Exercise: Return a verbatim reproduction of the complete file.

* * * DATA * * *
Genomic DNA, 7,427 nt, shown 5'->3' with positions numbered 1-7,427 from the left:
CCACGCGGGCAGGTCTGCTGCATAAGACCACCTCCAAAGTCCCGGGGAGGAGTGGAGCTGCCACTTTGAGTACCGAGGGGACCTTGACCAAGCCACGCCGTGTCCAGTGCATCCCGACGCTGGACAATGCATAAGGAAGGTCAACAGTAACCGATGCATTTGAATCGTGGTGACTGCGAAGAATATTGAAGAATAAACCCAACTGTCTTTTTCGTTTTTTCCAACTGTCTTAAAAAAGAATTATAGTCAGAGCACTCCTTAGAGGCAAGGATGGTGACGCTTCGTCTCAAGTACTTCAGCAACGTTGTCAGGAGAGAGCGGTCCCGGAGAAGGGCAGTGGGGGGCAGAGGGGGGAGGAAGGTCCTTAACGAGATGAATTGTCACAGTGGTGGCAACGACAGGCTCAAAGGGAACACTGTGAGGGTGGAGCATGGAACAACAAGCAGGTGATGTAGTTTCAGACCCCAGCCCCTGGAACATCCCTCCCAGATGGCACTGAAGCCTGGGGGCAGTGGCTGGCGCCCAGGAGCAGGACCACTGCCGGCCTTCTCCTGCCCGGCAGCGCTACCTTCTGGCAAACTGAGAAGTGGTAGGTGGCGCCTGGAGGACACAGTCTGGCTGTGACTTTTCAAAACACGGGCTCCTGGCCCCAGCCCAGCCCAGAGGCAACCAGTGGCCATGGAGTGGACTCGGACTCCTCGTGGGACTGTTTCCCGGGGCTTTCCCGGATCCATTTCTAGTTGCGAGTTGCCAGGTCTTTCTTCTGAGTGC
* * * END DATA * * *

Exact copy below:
Genomic DNA, 7,427 nt, shown 5'->3' with positions numbered 1-7,427 from the left:
CCACGCGGGCAGGTCTGCTGCATAAGACCACCTCCAAAGTCCCGGGGAGGAGTGGAGCTGCCACTTTGAGTACCGAGGGGACCTTGACCAAGCCACGCCGTGTCCAGTGCATCCCGACGCTGGACAATGCATAAGGAAGGTCAACAGTAACCGATGCATTTGAATCGTGGTGACTGCGAAGAATATTGAAGAATAAACCCAACTGTCTTTTTCGTTTTTTCCAACTGTCTTAAAAAAGAATTATAGTCAGAGCACTCCTTAGAGGCAAGGATGGTGACGCTTCGTCTCAAGTACTTCAGCAACGTTGTCAGGAGAGAGCGGTCCCGGAGAAGGGCAGTGGGGGGCAGAGGGGGGAGGAAGGTCCTTAACGAGATGAATTGTCACAGTGGTGGCAACGACAGGCTCAAAGGGAACACTGTGAGGGTGGAGCATGGAACAACAAGCAGGTGATGTAGTTTCAGACCCCAGCCCCTGGAACATCCCTCCCAGATGGCACTGAAGCCTGGGGGCAGTGGCTGGCGCCCAGGAGCAGGACCACTGCCGGCCTTCTCCTGCCCGGCAGCGCTACCTTCTGGCAAACTGAGAAGTGGTAGGTGGCGCCTGGAGGACACAGTCTGGCTGTGACTTTTCAAAACACGGGCTCCTGGCCCCAGCCCAGCCCAGAGGCAACCAGTGGCCATGGAGTGGACTCGGACTCCTCGTGGGACTGTTTCCCGGGGCTTTCCCGGATCCATTTCTAGTTGCGAGTTGCCAGGTCTTTCTTCTGAGTGC